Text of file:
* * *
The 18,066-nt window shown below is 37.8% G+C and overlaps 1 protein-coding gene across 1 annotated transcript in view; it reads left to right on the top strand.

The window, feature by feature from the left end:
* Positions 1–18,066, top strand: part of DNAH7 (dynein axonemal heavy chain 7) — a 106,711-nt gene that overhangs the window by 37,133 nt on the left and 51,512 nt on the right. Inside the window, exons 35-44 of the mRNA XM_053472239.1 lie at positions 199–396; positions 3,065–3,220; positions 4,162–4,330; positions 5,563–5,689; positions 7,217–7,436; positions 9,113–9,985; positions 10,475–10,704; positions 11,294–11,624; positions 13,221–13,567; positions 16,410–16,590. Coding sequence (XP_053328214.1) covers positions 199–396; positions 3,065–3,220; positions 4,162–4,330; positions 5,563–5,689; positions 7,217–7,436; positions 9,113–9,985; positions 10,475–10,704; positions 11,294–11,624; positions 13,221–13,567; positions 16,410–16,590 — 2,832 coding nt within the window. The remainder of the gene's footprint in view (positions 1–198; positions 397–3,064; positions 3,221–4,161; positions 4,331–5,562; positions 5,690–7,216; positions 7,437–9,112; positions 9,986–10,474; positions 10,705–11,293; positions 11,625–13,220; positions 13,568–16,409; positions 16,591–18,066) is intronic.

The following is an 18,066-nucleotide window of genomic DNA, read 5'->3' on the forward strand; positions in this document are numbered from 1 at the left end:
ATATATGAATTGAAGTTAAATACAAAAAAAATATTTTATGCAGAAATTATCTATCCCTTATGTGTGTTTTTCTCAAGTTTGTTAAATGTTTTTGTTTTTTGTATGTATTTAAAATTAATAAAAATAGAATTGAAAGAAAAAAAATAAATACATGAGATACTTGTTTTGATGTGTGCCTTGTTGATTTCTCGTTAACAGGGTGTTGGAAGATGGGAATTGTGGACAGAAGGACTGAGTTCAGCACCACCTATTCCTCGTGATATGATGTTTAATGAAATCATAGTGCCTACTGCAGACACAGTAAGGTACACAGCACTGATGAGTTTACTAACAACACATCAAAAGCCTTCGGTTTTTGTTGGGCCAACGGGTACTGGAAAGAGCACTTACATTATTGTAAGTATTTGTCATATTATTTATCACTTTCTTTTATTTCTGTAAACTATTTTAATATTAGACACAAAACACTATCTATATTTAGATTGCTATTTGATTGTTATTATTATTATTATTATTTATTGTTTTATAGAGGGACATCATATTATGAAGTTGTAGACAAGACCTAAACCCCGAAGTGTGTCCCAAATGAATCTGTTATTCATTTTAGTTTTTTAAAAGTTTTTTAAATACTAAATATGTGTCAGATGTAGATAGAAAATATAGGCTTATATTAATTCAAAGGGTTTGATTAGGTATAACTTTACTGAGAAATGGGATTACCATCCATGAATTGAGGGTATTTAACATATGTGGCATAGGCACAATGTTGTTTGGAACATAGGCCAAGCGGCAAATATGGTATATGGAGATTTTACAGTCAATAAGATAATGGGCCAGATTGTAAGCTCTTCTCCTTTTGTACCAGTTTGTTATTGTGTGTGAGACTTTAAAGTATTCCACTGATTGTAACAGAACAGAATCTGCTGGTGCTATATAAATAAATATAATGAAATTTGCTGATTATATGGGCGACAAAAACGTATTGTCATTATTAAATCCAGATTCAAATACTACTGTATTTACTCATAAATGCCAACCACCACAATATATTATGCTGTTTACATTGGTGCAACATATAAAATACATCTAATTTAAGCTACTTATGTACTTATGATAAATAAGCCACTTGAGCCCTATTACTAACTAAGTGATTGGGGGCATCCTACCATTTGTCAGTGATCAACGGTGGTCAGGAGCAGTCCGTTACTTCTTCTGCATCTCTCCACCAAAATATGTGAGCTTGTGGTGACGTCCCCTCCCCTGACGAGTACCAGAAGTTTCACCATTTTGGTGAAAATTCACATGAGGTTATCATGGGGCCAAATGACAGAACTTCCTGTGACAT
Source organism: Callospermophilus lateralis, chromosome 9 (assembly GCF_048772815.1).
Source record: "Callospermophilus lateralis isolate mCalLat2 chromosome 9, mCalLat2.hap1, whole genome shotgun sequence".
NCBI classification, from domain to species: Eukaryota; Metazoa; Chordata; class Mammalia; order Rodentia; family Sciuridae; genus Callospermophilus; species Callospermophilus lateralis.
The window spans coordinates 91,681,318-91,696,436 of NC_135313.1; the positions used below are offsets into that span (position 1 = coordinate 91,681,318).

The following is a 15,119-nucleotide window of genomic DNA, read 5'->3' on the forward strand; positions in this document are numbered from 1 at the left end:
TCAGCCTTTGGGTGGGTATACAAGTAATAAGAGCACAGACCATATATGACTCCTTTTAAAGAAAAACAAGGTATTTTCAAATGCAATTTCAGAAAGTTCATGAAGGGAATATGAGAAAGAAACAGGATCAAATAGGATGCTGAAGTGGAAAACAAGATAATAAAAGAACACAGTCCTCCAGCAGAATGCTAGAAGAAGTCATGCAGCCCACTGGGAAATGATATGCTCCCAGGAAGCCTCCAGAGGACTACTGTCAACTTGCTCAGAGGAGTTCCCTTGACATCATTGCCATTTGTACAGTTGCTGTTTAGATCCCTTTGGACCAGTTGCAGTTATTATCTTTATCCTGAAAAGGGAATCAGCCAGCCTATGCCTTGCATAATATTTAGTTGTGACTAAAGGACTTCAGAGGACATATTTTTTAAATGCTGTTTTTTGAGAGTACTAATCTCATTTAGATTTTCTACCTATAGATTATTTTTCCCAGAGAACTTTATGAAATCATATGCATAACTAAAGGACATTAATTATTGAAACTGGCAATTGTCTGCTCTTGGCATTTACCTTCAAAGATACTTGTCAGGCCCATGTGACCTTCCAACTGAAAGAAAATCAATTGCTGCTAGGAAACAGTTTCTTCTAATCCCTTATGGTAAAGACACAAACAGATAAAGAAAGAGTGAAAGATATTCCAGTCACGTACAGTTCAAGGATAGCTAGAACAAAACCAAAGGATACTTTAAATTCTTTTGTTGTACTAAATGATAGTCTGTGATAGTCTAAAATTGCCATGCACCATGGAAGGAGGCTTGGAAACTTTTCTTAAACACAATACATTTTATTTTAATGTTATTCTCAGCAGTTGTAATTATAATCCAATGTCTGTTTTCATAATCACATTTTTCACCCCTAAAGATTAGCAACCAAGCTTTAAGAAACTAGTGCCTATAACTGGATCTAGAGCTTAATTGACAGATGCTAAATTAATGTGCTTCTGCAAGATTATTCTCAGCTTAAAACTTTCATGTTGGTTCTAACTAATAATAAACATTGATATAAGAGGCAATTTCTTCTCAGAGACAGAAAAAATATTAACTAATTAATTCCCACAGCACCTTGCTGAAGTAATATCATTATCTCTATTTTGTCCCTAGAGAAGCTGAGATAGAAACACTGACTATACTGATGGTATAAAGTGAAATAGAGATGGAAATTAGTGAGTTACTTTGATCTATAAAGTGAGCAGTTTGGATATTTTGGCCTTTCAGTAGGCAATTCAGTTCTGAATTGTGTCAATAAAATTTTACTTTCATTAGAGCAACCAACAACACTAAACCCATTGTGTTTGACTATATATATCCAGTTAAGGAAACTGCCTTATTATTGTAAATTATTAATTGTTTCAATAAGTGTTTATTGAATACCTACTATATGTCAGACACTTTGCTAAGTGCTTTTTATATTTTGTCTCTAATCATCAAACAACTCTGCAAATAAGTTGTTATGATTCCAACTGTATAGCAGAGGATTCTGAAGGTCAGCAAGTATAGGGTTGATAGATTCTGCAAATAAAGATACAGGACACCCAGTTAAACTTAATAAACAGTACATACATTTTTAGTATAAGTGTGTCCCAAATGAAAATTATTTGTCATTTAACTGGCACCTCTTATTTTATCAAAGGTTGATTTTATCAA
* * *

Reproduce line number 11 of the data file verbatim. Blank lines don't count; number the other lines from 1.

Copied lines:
TCAGCCTTTGGGTGGGTATACAAGTAATAAGAGCACAGACCATATATGACTCCTTTTAAAGAAAAACAAGGTATTTTCAAATGCAATTTCAGAAAGTTCATGAAGGGAATATGAGAAAGAAACAGGATCAAATAGGATGCTGAAGTGGAAAACAAGATAATAAAAGAACACAGTCCTCCAGCAGAATGCTAGAAGAAGTCATGCAGCCCACTGGGAAATGATATGCTCCCAGGAAGCCTCCAGAGGACTACTGTCAACTTGCTCAGAGGAGTTCCCTTGACATCATTGCCATTTGTACAGTTGCTGTTTAGATCCCTTTGGACCAGTTGCAGTTATTATCTTTATCCTGAAAAGGGAATCAGCCAGCCTATGCCTTGCATAATATTTAGTTGTGACTAAAGGACTTCAGAGGACATATTTTTTAAATGCTGTTTTTTGAGAGTACTAATCTCATTTAGATTTTCTACCTATAGATTATTTTTCCCAGAGAACTTTATGAAATCATATGCATAACTAAAGGACATTAATTATTGAAACTGGCAATTGTCTGCTCTTGGCATTTACCTTCAAAGATACTTGTCAGGCCCATGTGACCTTCCAACTGAAAGAAAATCAATTGCTGCTAGGAAACAGTTTCTTCTAATCCCTTATGGTAAAGACACAAACAGATAAAGAAAGAGTGAAAGATATTCCAGTCACGTACAGTTCAAGGATAGCTAGAACAAAACCAAAGGATACTTTAAATTCTTTTGTTGTACTAAATGATAGTCTGTGATAGTCTAAAATTGCCATGCACCATGGAAGGAGGCTTGGAAACTTTTCTTAAACACAATACATTTTATTTTAATGTTATTCTCAGCAGTTGTAATTATAATCCAATGTCTGTTTTCATAATCACATTTTTCACCCCTAAAGATTAGCAACCAAGCTTTAAGAAACTAGTGCCTATAACTGGATCTAGAGCTTAATTGACAGATGCTAAATTAATGTGCTTCTGCAAGATTATTCTCAGCTTAAAACTTTCATGTTGGTTCTAACTAATAATAAACATTGATATAAGAGGCAATTTCTTCTCAGAGACAGAAAAAATATTAACTAATTAATTCCCACAGCACCTTGCTGAAGTAATATCATTATCTCTATTTTGTCCCTAGAGAAGCTGAGATAGAAACACTGACTATACTGATGGTATAAAGTGAAATAGAGATGGAAATTAGTGAGTTACTTTGATCTATAAAGTGAGCAGTTTGGATATTTTGGCCTTTCAGTAGGCAATTCAGTTCTGAATTGTGTCAATAAAATTTTACTTTCATTAGAGCAACCAACAACACTAAACCCATTGTGTTTGACTATATATATCCAGTTAAGGAAACTGCCTTATTATTGTAAATTATTAATTGTTTCAATAAGTGTTTATTGAATACCTACTATATGTCAGACACTTTGCTAAGTGCTTTTTATATTTTGTCTCTAATCATCAAACAACTCTGCAAATAAGTTGTTATGATTCCAACTGTATAGCAGAGGATTCTGAAGGTCAGCAAGTATAGGGTTGATAGATTCTGCAAATAAAGATACAGGACACCCAGTTAAACTTAATAAACAGTACATACATTTTTAGTATAAGTGTGTCCCAAATGAAAATTATTTGTCATTTAACTGGCACCTCTTATTTTATCAAAGGTTGATTTTATCAA